ATLANTA — A disturbing Georgia case exposed a rising disagreement among practitioners of the “aid-in-dying” movement.
News of a “suicide ring” there came as Washington’s assisted suicide bill went into effect in early March (see sidebar, page 10; related story, page 2) and a bill legalizing assisted suicide was introduced in Connecticut.
Startling details emerged while investigating a death by asphyxiation. The Georgia Bureau of Investigation uncovered a web of “aid-in-dying” groups around the country that have been quietly operating for the last five years.
John Celmer, 58, was assisted in killing himself by the Georgia-based Final Exit Network. The bureau discovered that the organization has 3,000 members, with 14 affiliate groups in nine states, and is possibly responsible for 200 such deaths in its five-year history.
Celmer was not terminally ill. He had survived head and neck surgeries which successfully eradicated his cancer, but which left him depressed because of the disfigurement it caused to his appearance. His physician was scheduling him for follow-up psychological treatment. He also suffered from pain due to arthritis, for which he needed hip replacement surgery.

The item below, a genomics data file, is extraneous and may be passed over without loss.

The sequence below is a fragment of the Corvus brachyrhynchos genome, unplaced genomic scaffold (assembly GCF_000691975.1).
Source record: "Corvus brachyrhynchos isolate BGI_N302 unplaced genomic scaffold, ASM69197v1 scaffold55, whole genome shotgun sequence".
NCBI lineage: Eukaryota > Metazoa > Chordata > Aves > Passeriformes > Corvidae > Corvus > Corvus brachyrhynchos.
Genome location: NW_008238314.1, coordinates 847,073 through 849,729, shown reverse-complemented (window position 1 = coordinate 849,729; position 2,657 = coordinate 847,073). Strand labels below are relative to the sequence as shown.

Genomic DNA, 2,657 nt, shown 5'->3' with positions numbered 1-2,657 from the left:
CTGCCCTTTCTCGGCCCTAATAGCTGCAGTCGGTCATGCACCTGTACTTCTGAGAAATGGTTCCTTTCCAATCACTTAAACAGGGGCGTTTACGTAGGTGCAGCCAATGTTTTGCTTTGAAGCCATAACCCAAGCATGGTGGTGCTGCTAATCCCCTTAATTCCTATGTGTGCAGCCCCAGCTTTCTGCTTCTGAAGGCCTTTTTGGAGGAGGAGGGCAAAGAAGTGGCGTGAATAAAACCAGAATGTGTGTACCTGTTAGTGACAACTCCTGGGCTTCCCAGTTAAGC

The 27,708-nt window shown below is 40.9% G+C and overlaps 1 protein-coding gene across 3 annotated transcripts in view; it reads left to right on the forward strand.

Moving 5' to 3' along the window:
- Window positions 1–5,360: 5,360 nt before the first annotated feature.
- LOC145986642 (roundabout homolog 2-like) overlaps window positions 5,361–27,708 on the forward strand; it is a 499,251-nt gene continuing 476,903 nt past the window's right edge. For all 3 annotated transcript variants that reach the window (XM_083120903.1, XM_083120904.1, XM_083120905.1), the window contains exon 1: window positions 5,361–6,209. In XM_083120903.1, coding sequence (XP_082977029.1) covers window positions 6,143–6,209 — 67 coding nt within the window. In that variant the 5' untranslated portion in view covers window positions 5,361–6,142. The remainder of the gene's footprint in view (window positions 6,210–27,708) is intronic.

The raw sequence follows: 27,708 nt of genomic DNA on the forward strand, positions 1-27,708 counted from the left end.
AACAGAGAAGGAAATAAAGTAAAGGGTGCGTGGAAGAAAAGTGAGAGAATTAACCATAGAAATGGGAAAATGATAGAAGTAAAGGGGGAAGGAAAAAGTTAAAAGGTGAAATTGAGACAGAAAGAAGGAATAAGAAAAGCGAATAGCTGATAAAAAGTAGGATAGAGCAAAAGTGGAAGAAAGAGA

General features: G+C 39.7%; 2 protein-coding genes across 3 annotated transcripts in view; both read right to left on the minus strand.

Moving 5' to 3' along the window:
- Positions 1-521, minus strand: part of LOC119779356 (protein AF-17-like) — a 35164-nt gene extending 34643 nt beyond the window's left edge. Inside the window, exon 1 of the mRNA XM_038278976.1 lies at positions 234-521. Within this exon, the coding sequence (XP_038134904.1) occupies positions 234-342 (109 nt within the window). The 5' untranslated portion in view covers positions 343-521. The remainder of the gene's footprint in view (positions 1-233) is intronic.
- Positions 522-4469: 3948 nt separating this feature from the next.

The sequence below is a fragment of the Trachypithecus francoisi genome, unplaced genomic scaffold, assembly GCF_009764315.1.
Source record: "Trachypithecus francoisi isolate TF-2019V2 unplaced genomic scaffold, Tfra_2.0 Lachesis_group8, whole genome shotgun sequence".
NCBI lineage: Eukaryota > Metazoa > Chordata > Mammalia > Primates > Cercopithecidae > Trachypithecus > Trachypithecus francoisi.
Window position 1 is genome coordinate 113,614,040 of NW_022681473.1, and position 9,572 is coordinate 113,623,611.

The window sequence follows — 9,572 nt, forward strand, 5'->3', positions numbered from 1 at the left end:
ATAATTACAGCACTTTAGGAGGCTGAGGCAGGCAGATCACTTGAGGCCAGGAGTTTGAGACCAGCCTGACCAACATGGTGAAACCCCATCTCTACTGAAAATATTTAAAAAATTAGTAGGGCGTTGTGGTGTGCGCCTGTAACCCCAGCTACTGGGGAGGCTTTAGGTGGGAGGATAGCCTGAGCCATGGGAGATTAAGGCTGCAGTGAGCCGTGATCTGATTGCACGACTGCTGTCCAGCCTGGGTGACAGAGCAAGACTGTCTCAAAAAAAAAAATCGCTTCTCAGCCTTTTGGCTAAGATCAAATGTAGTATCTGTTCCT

Four members of Final Exit Network are being charged in the death of Celmer, who died by inhaling helium. Those charged in the case include Thomas “Ted” Goodwin, 63, of Kennesaw, Ga., and Florida; Claire Blehr, 76, of Atlanta; and Dr. Lawrence Egbert, 81, and Alec Sheridan, 60, both of Maryland. Goodwin, director of Final Exit Network, was also elected vice president of the World Federation of Right to Die Societies in 2008.
The Georgia Bureau of Investigation also discovered other Final Exit cases involving a woman in Stockton, Calif., who assisted her brother’s death — he was crippled by a series of strokes, but not judged to be terminally ill — and the suicide of a mentally ill woman in Phoenix.
Final Exit Network does not believe that “aid in dying” should be restricted to the terminally ill, but that it should be available to all who believe that their “quality of life” makes their lives not worth living.
Dr. Mark Mostert, director of the Institute for Disability and Bioethics at Regent University, said that among many groups worldwide who advocate assisted suicide Final Exit Network is “probably one of the most radical.”
Stephen Drake, a member of Not Dead Yet, an advocacy group for the disabled opposing assisted suicide, stated: “This is predatory. These are people who get off on being there for death. They target certain types of people. And when we make laws, when we talk about people who want to commit suicide, we’re getting into very dangerous territory.”